Motive unknown in shooting of judge
STEUBENVILLE — Nathaniel Richmond spent his final hours Monday morning driving in downtown Steubenville, where he was stopped at 3:58 a.m. for having only one operable headlight.
The 51-year-old Richmond was issued a warning by a Steubenville police officer and told to get the defective headlight fixed before driving again.
Four hours later, Richmond would be waiting at the Huntington Bank drive-thru on Market Street to “ambush” Jefferson County Judge Joseph Bruzzese, as the 65-year-old jurist approached the Court Alley entrance of the courthouse.
“It was an ambush and attempted murder on our judge. Nathaniel Richmond arrived at the bank drive-thru at about 7:13 a.m., then he left and returned at 7:30 a.m.,” an emotional Jefferson County Sheriff Fred Abdalla told a growing crowd of reporters Monday afternoon.
Abdalla said security surveillance video at the courthouse captured Richmond emerging from a parked car and walking quickly toward Bruzzese.
“He basically shot point blank at the judge and we believe he fired five times. The judge used his gun and fired at Richmond. The judge fell and attempted to pick up his gun. At that point a court probation officer who was coming to work ordered Richmond to drop his weapon and when Richmond turned to the officer with his gun raised, the officer shot Richmond. Whoever thought this could happen here,” Abdalla asked.
One of the first people to run to assist Bruuzese was Jefferson County Common Please Judge Michelle Miller, a former nurse.
Jefferson County Prosecutor Jane Hanlin said a motive for the shooting “was still unknown, but we are still working on it,” during a late afternoon press conference at the Jefferson County Justice Center.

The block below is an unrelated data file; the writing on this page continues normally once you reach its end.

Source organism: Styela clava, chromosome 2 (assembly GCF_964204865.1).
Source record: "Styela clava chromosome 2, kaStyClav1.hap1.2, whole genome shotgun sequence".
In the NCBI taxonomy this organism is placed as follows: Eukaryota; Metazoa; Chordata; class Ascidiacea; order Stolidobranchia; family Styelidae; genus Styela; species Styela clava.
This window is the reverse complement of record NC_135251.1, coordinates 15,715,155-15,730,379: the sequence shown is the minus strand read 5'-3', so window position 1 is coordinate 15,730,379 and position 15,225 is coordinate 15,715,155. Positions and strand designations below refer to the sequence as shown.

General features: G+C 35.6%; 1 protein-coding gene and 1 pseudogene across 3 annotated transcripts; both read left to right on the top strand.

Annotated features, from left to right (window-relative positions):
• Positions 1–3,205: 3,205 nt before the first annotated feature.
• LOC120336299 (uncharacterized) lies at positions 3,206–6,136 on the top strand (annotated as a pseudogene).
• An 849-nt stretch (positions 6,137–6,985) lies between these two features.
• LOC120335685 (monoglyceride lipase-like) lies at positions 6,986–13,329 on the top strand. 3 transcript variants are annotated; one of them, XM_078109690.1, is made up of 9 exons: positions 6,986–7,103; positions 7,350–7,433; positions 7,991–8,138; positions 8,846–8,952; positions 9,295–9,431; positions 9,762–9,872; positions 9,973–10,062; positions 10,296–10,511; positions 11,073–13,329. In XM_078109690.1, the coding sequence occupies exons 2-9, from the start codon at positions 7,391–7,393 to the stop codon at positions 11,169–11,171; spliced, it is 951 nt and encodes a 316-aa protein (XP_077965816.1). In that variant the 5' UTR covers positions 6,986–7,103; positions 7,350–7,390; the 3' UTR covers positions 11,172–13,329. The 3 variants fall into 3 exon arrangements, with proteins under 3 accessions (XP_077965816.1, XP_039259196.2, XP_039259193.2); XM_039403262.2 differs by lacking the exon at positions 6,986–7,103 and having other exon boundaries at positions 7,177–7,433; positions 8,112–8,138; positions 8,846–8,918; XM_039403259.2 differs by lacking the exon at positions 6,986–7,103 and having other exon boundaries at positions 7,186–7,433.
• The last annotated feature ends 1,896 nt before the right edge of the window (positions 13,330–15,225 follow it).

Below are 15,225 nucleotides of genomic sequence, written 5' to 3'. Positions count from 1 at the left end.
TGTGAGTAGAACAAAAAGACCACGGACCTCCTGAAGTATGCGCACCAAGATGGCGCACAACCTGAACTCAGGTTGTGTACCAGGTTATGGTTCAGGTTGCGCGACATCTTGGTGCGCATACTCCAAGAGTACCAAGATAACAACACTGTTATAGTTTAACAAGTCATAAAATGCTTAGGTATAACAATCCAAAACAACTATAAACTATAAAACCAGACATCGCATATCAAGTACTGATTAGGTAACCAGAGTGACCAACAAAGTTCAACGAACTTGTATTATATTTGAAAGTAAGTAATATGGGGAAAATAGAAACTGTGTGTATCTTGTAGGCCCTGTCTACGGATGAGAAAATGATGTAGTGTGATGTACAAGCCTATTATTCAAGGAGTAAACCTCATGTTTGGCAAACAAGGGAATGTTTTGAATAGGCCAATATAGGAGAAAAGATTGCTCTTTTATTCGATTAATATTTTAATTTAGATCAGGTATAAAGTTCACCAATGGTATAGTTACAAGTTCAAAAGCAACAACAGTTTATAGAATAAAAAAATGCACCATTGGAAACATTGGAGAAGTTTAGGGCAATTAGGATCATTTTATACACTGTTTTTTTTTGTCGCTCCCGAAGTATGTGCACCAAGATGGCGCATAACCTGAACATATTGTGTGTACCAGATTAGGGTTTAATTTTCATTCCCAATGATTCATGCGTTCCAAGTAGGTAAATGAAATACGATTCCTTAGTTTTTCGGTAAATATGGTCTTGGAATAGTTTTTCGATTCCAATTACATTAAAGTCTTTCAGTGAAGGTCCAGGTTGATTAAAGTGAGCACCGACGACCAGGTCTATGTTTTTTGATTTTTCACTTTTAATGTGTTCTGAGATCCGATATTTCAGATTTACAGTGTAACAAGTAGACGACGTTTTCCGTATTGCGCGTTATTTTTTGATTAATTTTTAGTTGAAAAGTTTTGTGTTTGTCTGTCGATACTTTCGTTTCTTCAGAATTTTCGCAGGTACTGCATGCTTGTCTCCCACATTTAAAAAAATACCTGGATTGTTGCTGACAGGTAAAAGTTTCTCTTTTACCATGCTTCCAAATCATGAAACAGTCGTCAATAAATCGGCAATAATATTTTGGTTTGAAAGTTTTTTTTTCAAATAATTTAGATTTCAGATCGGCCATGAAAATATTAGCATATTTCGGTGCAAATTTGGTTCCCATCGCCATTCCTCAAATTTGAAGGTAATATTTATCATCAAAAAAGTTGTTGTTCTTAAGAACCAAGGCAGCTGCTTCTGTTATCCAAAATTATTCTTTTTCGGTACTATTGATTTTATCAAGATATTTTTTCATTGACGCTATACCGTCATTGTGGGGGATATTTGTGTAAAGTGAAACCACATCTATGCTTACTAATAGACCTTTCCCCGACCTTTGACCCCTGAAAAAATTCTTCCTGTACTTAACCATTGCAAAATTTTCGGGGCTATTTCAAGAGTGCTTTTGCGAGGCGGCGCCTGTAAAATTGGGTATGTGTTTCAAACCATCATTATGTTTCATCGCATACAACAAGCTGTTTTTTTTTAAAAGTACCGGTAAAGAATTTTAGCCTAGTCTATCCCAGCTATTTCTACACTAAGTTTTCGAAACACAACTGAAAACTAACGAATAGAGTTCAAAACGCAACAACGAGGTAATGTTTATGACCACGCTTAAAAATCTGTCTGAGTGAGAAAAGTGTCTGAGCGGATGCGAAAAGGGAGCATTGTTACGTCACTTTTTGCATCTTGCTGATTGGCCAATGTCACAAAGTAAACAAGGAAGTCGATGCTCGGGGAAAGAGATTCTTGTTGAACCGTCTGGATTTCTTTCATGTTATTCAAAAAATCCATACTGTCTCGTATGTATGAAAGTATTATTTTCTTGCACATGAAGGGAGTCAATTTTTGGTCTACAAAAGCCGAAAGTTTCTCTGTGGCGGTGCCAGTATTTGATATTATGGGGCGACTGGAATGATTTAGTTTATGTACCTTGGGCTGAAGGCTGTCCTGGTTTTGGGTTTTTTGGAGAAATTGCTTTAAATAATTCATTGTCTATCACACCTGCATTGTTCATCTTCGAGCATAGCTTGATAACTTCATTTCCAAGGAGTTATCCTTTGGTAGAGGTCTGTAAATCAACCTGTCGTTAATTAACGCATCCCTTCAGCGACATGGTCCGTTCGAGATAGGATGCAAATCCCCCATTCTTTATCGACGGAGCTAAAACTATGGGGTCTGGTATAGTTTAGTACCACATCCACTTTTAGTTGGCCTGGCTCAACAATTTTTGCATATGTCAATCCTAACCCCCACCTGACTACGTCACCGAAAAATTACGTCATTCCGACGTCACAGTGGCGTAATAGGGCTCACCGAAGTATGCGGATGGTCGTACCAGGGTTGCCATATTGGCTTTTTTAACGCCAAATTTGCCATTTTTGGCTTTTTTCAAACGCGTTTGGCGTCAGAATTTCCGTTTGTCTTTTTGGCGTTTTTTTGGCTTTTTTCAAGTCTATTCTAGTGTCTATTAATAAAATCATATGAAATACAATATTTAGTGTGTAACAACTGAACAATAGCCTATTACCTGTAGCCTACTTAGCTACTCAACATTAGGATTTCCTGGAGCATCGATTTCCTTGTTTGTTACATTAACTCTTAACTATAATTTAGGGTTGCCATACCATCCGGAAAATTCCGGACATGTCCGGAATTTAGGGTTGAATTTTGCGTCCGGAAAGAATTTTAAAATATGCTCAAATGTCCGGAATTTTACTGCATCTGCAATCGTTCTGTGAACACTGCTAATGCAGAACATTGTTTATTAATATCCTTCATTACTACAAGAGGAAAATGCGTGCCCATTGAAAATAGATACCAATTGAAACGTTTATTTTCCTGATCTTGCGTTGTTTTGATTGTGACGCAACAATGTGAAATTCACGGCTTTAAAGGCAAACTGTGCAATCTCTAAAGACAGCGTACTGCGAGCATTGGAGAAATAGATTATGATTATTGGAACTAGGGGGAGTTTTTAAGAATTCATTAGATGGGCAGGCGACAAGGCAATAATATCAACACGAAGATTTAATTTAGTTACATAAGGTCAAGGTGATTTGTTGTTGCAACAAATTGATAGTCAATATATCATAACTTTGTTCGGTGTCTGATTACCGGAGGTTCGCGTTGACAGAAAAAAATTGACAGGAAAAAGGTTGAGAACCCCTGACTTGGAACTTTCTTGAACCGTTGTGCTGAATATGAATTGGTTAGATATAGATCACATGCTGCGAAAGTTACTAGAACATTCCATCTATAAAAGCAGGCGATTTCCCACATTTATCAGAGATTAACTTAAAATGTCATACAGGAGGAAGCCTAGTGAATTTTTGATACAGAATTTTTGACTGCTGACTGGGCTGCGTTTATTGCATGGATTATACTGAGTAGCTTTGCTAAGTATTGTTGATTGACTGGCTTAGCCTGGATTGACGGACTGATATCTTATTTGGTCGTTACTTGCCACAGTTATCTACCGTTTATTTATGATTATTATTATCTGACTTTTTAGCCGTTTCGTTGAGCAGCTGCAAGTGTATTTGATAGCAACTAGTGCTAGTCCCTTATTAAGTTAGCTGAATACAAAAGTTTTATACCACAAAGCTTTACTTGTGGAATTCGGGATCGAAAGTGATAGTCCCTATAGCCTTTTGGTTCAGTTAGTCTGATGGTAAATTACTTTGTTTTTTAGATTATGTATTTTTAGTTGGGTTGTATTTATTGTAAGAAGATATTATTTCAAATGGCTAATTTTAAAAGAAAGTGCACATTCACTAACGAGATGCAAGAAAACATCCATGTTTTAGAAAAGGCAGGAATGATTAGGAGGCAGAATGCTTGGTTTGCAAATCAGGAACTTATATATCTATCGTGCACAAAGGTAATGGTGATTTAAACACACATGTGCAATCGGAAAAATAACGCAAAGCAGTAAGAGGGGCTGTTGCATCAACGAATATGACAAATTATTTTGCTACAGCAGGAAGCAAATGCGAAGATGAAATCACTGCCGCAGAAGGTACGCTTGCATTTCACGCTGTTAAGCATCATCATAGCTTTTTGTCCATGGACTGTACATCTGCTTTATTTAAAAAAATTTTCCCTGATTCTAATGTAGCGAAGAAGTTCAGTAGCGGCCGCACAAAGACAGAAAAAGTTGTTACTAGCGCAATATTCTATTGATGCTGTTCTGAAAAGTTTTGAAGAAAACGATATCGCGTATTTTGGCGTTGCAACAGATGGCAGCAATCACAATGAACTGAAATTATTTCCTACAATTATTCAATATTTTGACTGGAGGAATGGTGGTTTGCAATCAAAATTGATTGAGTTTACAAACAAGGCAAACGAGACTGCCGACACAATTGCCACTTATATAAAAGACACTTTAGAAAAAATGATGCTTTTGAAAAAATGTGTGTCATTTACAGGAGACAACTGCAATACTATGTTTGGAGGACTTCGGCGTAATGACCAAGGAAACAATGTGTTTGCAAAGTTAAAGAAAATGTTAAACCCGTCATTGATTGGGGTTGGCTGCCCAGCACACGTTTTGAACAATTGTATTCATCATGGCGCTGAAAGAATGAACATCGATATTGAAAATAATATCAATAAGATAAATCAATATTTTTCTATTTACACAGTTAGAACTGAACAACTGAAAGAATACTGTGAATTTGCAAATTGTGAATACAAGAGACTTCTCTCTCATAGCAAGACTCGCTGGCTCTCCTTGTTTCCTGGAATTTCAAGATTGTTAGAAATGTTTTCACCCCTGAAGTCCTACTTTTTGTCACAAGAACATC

Bruzzese was taken by ambulance to Trinity Medical Center West and then was transferred to a waiting medical helicopter and taken to UPMC in Pittsburgh.
Hanlin said Monday afternoon Bruzzese was in serious condition following surgery.
Bruzzese has been a common pleas judge since he was elected to replace longtime common pleas judge Domenick Olivito in 1995. Bruzzese won re-election to his latest term in 2014.
A call for help was heard on the local police scanner with a deputy sheriff stationed at the courthouse calling for help and yelling, “shots fired, shots fired, we need 911 in Court Alley. One man down and we have shots fired. One man down.”
The area around the bank drive-thru was quickly surrounded by numerous law enforcement agencies, including the Steubenville Police Department, Jefferson County Sheriff’s Department, Ohio State Highway Patrol, West Virginia State Police, Weirton Police Chief Rob Alexander, Ohio Bureau of Criminal Investigation and the FBI.
“The FBI is involved because we asked them to assist us. It is not uncommon for the FBI to partner with us on cases,” Hanlin said.
A second man who was in the suspected vehicle with Richmond and was taken to Trinity West for what the sheriff described as “a ricochet wound” had been questioned by Steubenville police and faced another round of questioning.